The Discoveries of America–yes, I’m putting it into the plural. It seems like everyone was there before Columbus, like the English and the Chinese before them. Of course, the first people there were the Vikings … and, er, the Native Americans (… or aliens).

Discovery, however, is not well defined. At Albion’s Seedlings, Peter Saint-Andre argues that England discovered America first, albeit its presence evolved very slowly.

Yet it appears that North America was discovered first, by venturesome sailors from the English port of Bristol who maintained an active trade with Iceland starting in the 1300s and who fished the Grand Banks off Newfoundland as early as 1481. News of these fisheries — and land or islands sighted to the west thereof — filtered down to Portugal and Spain, probably inspiring (in part) the voyages of Columbus. … Despite the fact that the English seem to have discovered new lands to the west before the Spanish did, their colonization efforts lagged.

Anglers find fertile waters, a few new rocks. Peter underplays the effects of the so-called discovery. Indeed, the Vikings knew of many of the same areas of modern maritime Canada. Even after their colonies in Vinland failed, Greenlanders revisited the territories for logging. Moreover, we ought to consider Greenland to be the first European colony in the Americans. Because settlement was not permanent, the honor is withheld.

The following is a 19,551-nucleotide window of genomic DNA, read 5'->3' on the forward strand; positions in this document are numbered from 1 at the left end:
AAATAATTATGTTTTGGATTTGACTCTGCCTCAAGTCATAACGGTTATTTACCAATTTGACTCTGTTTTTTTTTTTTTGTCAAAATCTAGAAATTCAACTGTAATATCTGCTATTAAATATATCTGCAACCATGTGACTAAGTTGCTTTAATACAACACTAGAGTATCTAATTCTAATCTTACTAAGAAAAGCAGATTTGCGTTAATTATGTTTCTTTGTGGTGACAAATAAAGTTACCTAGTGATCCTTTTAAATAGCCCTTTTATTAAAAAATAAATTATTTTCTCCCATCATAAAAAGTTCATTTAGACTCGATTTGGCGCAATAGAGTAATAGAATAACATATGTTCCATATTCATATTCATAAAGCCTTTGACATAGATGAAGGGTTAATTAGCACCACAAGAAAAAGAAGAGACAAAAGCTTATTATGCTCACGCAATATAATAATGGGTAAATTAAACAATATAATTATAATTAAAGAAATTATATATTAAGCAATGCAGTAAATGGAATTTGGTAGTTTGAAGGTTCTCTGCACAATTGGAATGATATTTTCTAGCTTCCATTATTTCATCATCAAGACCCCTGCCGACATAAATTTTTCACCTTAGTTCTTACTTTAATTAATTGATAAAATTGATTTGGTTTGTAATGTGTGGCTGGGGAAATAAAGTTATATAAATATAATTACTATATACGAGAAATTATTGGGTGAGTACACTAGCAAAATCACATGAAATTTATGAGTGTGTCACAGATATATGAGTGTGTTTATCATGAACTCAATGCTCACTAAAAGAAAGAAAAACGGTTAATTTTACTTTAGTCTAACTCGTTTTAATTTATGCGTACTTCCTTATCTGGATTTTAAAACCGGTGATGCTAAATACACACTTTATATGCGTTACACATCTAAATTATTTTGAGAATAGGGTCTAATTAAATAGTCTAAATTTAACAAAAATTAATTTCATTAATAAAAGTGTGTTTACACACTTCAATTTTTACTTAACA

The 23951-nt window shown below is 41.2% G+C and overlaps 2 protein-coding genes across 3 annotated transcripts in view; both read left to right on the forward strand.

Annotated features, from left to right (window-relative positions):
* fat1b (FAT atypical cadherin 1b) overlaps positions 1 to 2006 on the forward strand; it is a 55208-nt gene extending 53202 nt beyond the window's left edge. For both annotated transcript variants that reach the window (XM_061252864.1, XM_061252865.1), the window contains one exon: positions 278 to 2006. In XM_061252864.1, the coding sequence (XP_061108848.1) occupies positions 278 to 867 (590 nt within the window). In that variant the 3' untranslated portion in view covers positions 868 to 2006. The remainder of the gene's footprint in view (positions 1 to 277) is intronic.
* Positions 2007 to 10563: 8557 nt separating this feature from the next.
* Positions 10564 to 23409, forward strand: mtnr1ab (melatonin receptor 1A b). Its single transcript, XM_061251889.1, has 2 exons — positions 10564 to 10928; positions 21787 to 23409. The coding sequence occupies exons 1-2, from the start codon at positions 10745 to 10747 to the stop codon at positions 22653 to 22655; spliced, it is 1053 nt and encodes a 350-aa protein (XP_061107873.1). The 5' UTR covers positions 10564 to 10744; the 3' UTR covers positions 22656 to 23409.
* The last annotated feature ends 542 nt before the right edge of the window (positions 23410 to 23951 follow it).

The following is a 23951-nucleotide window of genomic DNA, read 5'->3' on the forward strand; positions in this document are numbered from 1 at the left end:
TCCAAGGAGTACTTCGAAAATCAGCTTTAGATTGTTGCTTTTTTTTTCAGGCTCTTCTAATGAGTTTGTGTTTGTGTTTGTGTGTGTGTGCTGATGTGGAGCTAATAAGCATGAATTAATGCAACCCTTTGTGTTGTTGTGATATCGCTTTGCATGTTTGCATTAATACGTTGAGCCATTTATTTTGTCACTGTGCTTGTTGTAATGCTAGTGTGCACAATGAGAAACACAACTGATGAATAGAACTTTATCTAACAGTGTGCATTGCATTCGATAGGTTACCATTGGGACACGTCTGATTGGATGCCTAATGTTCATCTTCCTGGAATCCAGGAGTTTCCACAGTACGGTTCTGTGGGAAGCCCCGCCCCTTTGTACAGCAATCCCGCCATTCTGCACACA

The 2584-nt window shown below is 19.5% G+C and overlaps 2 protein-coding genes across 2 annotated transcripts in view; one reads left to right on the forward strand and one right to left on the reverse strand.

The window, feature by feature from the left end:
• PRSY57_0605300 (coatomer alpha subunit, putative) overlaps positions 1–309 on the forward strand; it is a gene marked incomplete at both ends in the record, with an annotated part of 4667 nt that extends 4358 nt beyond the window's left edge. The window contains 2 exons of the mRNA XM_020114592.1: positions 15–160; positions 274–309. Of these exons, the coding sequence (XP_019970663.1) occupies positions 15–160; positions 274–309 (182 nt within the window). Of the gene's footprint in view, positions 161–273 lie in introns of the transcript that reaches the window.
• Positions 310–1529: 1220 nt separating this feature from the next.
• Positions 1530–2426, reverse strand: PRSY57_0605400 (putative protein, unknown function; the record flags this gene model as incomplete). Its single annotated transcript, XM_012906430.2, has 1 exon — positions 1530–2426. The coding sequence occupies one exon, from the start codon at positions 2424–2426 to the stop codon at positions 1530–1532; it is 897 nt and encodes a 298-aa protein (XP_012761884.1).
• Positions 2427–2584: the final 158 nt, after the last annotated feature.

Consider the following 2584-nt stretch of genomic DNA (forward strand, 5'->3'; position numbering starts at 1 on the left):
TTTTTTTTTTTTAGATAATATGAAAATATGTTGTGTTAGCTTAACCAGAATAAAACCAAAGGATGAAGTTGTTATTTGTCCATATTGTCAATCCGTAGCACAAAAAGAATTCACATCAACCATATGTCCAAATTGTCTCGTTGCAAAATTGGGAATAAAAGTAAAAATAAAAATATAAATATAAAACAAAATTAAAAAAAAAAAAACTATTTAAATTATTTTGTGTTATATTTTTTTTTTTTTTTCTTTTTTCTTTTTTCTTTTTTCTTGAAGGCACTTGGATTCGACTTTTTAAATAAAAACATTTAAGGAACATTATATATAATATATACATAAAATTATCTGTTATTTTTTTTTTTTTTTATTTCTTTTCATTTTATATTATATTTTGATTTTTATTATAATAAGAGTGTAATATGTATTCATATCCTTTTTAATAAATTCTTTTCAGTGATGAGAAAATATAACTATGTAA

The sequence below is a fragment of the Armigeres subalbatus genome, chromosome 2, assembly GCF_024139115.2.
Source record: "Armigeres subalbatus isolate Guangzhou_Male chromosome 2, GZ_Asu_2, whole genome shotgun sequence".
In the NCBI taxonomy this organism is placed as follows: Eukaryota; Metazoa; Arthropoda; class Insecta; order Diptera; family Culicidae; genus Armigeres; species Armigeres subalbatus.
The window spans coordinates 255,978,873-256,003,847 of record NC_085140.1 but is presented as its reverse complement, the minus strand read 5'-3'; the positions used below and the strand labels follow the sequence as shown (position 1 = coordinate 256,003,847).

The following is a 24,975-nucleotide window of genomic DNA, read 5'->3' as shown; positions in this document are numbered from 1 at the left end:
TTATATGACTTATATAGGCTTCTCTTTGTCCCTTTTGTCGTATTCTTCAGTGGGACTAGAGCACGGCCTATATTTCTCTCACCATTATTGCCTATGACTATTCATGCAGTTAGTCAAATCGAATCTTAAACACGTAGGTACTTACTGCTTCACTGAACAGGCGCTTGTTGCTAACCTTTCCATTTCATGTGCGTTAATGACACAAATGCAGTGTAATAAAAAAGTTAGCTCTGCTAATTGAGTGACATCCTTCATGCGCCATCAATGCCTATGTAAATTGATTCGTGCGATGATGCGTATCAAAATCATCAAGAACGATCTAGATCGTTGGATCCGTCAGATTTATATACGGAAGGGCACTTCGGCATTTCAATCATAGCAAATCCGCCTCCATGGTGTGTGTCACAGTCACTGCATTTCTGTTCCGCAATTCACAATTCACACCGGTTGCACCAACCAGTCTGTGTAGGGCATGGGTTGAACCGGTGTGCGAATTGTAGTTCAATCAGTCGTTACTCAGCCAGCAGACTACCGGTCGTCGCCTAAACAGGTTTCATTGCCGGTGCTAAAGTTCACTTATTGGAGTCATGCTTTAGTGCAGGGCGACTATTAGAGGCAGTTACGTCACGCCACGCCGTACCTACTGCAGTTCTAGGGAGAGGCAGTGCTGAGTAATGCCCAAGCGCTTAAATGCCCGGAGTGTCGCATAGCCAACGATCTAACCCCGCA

More importantly, the Viking discovery, like Richard Amerike’s, didn’t affect the European imagination. Finding new land was not earth-shattering; mariners had done it many times. Finding a new world was. “The Discovery of America”, a term fraught with difficulties, ought to relate to changes of European intellect and culture. This means the processes that would lead to permanent settlement.

Moreover, it should reflect those processes that inspired the cartographic imagination, turning the Americas into knowledge. Amerigo Vespucci’s Mundus Novus put the newly discovered territories in global context by attending to their geography and changing how Europeans saw the world.

Let’s give props to the real discoverer of America: Amerigo Vespucci, the man who put America on the map (or, at least, got Waldseemuller to put it on the map).

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